glassholes

Google Glass Malware Might Soon Infect Your Eyeballs

Protect yourself.
Won't be so smiley when there's malware on his face. (Photo: Google+)

Won’t be so smiley when there’s malware on his face. (Photo: Google+)

After all the excitement of the cool things we’re going to be able to do on Google Glass (except watch hardcore porn), everyone’s apparently glossed over the fact that the devices are prime targets for malware and viruses. PC Mag reports that the Android-powered face computers are a “tempting target” for attackers since they’re already familiar with the operating system.

Security experts worry that trojanized apps, or programs that look like popular apps but distributed on third-party outlets, could be Glass’ biggest threat since that’s the one of the most commonly used ways hackers target Android. And needless to say, the massive amount of information absorbed by Glass as people go about their days is alluring to hackers–especially if wearers record everything.

Corey Nachreiner, a security strategist, told PC Mag that people who wear Glass all day are giving hackers a front-row seat to all of the private information they’re accessing, like bank account logins and passwords. He warns that everything you look at via Glass is just giving ammunition to hackers.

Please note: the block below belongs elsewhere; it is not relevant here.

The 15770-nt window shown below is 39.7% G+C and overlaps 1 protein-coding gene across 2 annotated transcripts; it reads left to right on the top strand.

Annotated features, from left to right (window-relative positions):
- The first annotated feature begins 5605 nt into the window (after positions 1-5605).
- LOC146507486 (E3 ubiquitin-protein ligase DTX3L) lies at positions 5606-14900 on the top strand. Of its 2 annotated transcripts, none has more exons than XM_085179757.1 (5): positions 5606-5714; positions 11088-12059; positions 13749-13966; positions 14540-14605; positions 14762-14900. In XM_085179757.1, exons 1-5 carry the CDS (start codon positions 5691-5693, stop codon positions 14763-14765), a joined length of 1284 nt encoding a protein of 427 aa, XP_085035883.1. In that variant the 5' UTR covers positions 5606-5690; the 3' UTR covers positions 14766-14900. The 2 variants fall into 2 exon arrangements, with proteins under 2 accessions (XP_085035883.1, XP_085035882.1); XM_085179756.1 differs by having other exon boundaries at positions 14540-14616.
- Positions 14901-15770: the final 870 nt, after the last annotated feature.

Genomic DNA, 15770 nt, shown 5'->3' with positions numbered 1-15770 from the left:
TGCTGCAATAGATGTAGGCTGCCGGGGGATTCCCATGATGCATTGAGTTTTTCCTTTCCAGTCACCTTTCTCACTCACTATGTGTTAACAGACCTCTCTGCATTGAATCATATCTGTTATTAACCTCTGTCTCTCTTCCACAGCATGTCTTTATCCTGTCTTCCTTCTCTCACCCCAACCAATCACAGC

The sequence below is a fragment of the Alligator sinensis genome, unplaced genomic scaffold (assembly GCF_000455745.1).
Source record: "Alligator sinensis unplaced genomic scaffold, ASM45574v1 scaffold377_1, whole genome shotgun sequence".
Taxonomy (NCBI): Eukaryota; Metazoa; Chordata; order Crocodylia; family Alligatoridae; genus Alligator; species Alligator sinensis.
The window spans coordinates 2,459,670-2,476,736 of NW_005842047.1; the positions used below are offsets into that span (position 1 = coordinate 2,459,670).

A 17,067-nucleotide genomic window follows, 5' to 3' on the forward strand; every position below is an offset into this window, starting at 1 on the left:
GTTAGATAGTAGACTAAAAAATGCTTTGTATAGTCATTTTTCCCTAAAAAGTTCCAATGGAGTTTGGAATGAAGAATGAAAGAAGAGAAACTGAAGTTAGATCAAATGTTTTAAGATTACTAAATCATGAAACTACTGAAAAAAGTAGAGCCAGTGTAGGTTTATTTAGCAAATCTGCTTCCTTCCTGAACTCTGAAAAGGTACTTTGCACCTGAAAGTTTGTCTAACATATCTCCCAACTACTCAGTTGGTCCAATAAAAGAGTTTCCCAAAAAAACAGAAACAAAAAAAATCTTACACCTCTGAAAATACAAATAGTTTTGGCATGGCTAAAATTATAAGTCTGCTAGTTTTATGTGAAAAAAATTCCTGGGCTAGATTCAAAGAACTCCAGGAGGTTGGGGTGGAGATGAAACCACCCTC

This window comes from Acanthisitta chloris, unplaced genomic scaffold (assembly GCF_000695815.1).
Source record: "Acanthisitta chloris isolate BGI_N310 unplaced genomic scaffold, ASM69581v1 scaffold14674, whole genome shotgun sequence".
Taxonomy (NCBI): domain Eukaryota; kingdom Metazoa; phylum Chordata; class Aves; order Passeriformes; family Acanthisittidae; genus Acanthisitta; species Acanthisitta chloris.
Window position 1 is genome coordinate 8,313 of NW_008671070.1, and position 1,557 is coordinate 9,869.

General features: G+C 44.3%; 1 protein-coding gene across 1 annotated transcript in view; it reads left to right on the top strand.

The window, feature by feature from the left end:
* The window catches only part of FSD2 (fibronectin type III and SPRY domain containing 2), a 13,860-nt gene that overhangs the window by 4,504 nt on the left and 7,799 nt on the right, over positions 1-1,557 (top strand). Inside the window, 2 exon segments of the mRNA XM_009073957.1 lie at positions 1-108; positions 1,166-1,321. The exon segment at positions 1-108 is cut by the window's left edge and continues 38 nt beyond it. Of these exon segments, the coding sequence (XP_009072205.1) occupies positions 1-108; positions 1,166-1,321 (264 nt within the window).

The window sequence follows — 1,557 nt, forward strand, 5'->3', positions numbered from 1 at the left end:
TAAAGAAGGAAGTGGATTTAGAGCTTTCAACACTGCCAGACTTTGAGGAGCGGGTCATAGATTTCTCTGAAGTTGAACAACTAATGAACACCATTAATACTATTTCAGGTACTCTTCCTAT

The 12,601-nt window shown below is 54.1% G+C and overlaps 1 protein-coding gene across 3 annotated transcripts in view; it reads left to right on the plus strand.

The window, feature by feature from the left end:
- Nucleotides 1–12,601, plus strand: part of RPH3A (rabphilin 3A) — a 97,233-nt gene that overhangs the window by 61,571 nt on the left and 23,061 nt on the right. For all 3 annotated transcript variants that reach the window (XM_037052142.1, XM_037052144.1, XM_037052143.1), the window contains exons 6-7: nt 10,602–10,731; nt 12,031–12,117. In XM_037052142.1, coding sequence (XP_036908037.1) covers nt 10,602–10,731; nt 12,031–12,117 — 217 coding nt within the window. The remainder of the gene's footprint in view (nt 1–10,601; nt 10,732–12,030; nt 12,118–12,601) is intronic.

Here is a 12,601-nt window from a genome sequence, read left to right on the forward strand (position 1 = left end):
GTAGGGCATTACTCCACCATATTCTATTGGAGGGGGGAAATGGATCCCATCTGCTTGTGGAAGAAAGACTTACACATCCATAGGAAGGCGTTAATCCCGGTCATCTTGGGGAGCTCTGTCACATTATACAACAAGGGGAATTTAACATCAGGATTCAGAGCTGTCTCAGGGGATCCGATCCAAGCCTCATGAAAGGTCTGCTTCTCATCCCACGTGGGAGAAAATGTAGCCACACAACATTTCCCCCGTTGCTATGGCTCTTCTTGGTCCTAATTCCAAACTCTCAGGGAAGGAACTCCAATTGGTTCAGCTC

“In the future, we’re going to have algorithms that will pinpoint things in video automatically,” he said, potentially turning Google Glass into a personal info-sucking machine. Though far-fetched, Nachreiner believes it’s good to start thinking about these concerns now.

So, what’s a Glasshole to do so no one can see their Tesla’s monthly payment? Mr. Nachreiner recommends creating a strong password, don’t download apps outside of Google Play and keep your security software updated. There’s obviously nothing more aggravating than seeing a Norton Antivirus pop-up flashing in your eyeballs because it needs an update.

Follow Jordan Valinsky on Twitter or via RSS. jvalinsky@observer.com